No wonder that there is little negative press about the Obama Administration, which embarrasses the President. National security is always the excuse of administrations trying to hide things people ought to know.
Steven L. Jessup
To the Editor: A few weeks ago, the CHS Calicos Dance Team, under the leadership of new director, Amy Tidwell, presented a wonderful and entertaining evening of dance during their annual Spring Show. Over the past 20-plus years, Kara Guinn and her team presented a show which delighted the audience and inspired younger girls all over the CISD to pursue the art of dance in the hope they too would someday join the Calicos team.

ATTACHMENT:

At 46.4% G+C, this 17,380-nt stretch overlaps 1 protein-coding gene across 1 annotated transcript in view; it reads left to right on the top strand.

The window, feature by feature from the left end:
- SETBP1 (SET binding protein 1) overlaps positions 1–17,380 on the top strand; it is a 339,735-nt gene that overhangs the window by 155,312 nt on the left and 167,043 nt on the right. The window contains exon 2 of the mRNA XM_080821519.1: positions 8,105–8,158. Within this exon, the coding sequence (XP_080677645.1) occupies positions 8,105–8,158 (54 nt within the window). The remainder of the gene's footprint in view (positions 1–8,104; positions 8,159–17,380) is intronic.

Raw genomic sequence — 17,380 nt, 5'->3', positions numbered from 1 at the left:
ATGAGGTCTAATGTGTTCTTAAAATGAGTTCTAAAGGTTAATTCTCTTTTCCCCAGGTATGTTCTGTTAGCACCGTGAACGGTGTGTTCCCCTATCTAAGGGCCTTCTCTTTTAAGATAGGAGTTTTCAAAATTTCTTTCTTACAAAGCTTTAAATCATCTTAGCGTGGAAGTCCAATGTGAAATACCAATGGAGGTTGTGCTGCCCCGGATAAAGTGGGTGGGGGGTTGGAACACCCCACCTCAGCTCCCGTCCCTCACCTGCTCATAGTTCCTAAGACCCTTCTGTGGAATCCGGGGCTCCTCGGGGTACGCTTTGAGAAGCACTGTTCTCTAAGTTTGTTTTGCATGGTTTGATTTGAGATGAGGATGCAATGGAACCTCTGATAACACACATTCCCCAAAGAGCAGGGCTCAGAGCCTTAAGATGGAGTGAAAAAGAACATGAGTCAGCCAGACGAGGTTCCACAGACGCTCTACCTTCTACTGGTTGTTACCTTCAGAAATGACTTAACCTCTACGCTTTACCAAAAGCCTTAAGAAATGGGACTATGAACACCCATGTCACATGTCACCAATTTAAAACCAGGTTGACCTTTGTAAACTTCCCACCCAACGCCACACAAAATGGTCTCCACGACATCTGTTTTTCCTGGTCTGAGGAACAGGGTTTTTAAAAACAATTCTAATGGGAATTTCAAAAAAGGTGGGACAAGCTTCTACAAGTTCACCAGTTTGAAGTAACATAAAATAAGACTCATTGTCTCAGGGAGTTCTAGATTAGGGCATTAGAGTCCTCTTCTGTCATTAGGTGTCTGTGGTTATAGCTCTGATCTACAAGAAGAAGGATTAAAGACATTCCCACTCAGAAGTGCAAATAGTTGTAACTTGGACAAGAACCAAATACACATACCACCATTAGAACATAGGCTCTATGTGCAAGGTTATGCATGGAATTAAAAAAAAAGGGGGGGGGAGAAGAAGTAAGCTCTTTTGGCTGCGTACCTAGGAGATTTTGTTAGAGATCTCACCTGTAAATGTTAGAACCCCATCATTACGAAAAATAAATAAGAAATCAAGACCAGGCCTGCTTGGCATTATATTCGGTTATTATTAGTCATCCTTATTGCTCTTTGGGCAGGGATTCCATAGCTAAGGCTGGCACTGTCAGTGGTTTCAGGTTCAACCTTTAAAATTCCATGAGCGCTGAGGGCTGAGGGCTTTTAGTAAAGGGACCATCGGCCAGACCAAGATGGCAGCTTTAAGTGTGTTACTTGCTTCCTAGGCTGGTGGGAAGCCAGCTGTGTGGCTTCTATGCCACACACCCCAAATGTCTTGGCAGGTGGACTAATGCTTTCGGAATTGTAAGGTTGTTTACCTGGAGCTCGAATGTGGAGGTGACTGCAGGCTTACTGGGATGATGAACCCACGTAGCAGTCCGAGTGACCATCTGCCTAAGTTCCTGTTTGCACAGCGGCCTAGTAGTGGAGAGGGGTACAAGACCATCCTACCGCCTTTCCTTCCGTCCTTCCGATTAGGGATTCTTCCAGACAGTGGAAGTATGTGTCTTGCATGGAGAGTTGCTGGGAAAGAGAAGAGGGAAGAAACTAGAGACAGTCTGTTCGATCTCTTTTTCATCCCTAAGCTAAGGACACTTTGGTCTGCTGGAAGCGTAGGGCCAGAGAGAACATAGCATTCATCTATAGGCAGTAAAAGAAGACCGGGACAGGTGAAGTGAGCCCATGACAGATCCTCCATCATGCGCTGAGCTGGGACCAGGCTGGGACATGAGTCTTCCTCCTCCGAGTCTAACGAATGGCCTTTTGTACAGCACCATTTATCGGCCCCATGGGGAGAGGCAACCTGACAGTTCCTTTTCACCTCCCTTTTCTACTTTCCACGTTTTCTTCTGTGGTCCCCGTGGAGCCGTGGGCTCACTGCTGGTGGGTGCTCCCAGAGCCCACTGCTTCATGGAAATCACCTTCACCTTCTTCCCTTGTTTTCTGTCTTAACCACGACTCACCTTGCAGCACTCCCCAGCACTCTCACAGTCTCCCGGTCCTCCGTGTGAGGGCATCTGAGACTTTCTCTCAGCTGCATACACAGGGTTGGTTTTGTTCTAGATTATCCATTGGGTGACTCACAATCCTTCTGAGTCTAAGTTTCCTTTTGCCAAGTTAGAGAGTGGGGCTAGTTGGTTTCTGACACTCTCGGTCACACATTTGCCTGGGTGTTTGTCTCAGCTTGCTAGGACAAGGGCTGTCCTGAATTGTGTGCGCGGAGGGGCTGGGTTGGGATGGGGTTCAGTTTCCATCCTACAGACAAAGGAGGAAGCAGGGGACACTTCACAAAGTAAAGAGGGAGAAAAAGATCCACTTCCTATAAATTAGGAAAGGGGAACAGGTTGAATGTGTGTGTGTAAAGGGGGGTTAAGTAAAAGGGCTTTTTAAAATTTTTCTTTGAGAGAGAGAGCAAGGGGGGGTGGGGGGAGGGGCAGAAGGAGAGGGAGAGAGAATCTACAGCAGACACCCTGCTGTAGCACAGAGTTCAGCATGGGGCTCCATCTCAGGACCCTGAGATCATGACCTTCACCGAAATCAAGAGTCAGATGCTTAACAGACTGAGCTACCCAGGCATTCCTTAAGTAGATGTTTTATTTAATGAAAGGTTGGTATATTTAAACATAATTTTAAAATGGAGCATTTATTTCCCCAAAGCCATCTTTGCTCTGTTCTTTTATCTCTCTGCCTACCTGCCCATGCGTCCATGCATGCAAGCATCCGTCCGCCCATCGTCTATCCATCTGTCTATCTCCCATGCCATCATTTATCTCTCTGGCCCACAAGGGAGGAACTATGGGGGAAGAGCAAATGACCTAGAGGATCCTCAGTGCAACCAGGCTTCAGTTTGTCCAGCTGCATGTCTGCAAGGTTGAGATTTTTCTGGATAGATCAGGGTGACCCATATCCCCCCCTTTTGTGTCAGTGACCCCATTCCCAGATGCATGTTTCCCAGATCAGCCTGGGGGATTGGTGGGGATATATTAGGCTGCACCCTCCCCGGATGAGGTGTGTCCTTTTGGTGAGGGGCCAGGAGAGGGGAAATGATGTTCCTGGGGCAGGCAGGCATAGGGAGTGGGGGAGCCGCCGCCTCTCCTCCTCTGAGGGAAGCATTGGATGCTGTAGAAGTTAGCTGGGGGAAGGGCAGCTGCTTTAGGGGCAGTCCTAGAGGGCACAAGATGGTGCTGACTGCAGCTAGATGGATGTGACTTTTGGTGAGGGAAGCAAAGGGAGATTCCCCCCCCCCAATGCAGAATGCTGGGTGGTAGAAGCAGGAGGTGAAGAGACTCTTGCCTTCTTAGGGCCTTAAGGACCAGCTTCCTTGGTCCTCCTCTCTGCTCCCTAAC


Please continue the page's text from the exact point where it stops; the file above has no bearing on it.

Yes, the Spring Show, which has always been an event greatly anticipated and thoroughly enjoyed by those of us who love both the team and the art of dance, was presented again this year — for the first time under the very talented and able direction of Mrs. Amy Tidwell, a former Calico Captain and member of the Kilgore Rangerettes. This year’s show, “Emotion in Motion,” did not disappoint! There was an air of new energy and excitement! A class act! (Particularly moving was the dance and video presentation regarding teenagers and the terrible price of drunk driving). Congratulations to all the young ladies for the many awards you brought home from contest, and for your wonderful performances at the Spring Show this year!